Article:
In general, data used to analyse industry trends in the number of active investigators or clinical trials conducted in western Europe largely come from US-based government databases, including the BMIS and the National Institutes of Health’s, both of which include information about a large percentage of studies conducted outside the US. The BMIS database tracks the number of active investigators through a 1572 form, which sponsors must collect from each clinical investigator in a trial conducted under the FDA’s investigational new drug (IND) regulations. The EMA’s European Union (EU) Clinical Trials Register database lacks any similar way to track investigators in western Europe.

Data for the analysis was downloaded from the BMIS website in March and cleaned to remove duplicate investigator submissions, and then sorted by country. In 2011, a total of 13.3 per cent of FDA-regulated investigators were from western Europe; that proportion dropped slightly from 13.8 per cent in 2010.

The total number of active investigators identified in the BMIS database were adjusted to account for two limitations. First, the CDER database does not yet accept electronic submissions of 1572 forms. In addition, the agency requires sponsors to collect a 1572 form from each investigator, but the form itself doesn’t need to be submitted to the FDA. A majority of sponsors do submit 1572 forms, however, since it includes other information required under IND regulations. The adjustments were for 33 per cent in the past two years and five per cent in 2009; no adjustments were made in 2007 and 2008. These revised totals were then multiplied by the percentage of filings originating from western Europe (13.8 per cent in 2010 and 13.3 per cent in 2011) to determine the adjusted number of unique 1572 filings from the region.

That adjusted number was further revised based on an assumption that FDA 1572 filings represent 70 per cent of the western European active investigator site market. Finally, the total estimated number of active sites was multiplied by the average number of trials and the average revenue per trial data sourced from the 2012 Site Operations Survey to calculate the estimated western European market size.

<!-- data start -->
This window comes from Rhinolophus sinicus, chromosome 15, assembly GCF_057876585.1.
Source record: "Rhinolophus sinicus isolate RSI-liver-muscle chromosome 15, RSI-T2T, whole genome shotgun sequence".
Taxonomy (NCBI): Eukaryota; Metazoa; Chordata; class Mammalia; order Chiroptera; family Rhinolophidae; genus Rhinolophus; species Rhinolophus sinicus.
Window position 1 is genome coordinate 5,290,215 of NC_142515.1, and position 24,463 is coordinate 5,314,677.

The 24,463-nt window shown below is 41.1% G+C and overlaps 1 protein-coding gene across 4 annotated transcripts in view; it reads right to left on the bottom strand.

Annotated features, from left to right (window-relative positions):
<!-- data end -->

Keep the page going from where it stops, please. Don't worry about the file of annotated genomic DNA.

A Decline in Investigators

While many factors make it difficult for investigators to support site operations in western Europe, investigators point to the ongoing financial crisis, which has led to loan defaults and austerity measures in EU member states, as a current dominant challenge. Public funding for research has been cut at academic institutions, where almost 50 per cent of clinical research is conducted in western Europe, and the crisis has created an unstable financial environment, with 58 per cent of sites reporting that they won’t hire new personnel in the coming year.

Rising costs for conducting clinical research in western Europe also has helped drive the clinical trials market toward emerging regions such as Latin America, India, China, and central and eastern Europe; these regions have high volumes of treatment-naïve patients and physicians willing to conduct clinical studies at half the cost of their counterparts in western Europe. A recent EMA report revealed that 61 per cent of patients enrolled in pivotal trials submitted to the agency between 2005 and 2009 received treatment in countries outside the EU.

“This has been a clear development,” said Gerd Brunner, medical advisor and project leader at PPH plus, a speciality CRO based in Germany. “Pharma companies are going to emerging countries not only to get patient numbers, but for cost reasons. Many sites, particularly in eastern Europe, are much more motivated due to financial interests. It’s very attractive to them. If they are earning €500 a month for their normal work and they have the possibility of doubling it or tripling it, this is high motivation. If you tell a German investigator that he will get €500 a month for participating in a clinical trial, he will laugh.”